For coherence and graph theoretical analysis, eye blinks were removed from the raw data recorded by an automated process involving demarcation using a threshold detection function, followed by a principal components analysis based signal space separation. The data was then filtered to attenuate background low-frequency artifact and line noise at 60 Hz by using a 0.3-Hz-width filter, a low-pass filter with a cutoff of 150 Hz, and a high pass filter with a cutoff of 0.15 Hz. The MEG data preprocessing was performed using CTF (VSM MedTech) and FieldTrip software (F. C. Donders Centre for Cognitive Neuroimaging, Nijmegen, The Netherlands). To improve localization specificity, data was transformed into planar space by using FieldTrip software. The time series were then resampled to 120 Hz, and truncated to 34.133 s to constrain the frequency bands of the wavelet transform to conform to the classical EEG frequency bands of interest. A discrete wavelet transform using the Daubechies (4) wavelet was applied to each time series, with further analysis being performed only on wavelet coefficients at levels 1–6, corresponding approximately to classical EEG frequency bands from gamma to low delta (see Table S1 in Supplementary Material). For the high-gamma band, the raw time series was passed through a low-pass filter with a cutoff of 150 Hz before applying the planar transform and was not filtered further. Next, we estimated the MI of the wavelet coefficients of each pair of sensors at each frequency interval in each of the nine blocks of trials and normalized the pairwise MI according to Strehl and Joydeep, 2002. This resulted in a set of normalized MI (association) matrices representing the frequency-band specific functional connectivities between all pairs of sensors for each subject and recording block. The average MI of a network was defined as the average MI over all possible pairs of sensors, N. By applying a range of binary thresholds, each MI association matrix was then converted to a series of adjacency matrices, or graphs, G, with variable connection density or cost, C, (Bassett et al., 2006, 2009; Deuker et al., 2009) where:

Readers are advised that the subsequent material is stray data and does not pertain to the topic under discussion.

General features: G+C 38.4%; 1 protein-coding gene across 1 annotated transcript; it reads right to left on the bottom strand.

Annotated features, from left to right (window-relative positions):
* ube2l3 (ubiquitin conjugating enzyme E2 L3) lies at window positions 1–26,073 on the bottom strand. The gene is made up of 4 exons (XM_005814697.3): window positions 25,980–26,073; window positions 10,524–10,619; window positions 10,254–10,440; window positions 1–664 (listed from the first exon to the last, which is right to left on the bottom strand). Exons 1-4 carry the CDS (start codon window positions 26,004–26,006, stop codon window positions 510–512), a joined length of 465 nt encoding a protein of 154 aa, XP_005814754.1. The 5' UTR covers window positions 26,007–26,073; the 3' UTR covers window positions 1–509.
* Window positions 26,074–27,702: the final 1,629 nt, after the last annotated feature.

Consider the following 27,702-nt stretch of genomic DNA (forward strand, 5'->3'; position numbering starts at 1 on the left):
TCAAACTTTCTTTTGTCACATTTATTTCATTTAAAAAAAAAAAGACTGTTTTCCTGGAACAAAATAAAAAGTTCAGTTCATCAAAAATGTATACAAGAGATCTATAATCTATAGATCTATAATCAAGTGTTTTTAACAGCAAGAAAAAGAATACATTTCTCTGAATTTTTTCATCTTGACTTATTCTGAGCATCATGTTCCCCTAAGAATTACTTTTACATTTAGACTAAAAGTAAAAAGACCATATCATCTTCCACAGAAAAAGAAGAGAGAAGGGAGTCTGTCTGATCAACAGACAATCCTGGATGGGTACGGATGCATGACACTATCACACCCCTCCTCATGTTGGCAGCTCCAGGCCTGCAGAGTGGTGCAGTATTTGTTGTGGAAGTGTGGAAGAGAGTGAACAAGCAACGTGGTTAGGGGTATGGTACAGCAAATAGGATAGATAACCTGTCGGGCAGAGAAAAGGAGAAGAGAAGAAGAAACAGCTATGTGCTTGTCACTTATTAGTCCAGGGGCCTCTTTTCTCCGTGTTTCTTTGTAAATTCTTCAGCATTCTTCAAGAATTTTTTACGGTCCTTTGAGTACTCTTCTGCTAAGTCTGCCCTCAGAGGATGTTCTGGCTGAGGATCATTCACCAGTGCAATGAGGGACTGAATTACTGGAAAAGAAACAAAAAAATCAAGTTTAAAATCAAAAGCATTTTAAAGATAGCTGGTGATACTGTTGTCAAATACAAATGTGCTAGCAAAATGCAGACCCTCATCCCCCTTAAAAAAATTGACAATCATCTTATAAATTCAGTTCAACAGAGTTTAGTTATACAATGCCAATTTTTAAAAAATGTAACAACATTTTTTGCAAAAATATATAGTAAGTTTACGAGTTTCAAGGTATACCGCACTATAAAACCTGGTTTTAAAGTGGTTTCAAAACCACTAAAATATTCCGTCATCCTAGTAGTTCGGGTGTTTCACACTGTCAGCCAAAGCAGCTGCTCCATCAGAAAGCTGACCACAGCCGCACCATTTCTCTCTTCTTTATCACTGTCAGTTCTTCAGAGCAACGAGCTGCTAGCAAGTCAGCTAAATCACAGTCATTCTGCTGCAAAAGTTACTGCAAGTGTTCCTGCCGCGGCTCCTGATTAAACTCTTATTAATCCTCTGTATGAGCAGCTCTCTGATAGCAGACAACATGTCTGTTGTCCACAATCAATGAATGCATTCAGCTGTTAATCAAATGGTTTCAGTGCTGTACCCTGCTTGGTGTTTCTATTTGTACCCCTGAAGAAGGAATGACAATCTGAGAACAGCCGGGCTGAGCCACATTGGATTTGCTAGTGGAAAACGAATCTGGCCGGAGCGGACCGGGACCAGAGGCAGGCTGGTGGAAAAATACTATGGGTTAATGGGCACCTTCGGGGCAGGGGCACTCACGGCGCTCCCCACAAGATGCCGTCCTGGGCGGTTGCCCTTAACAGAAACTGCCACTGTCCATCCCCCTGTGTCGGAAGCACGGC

and N is the number of nodes. For each cost interval of size 0.01 in the range 0.01 < C < 1.0, the regional efficiency E(i) was computed for each node in the graph.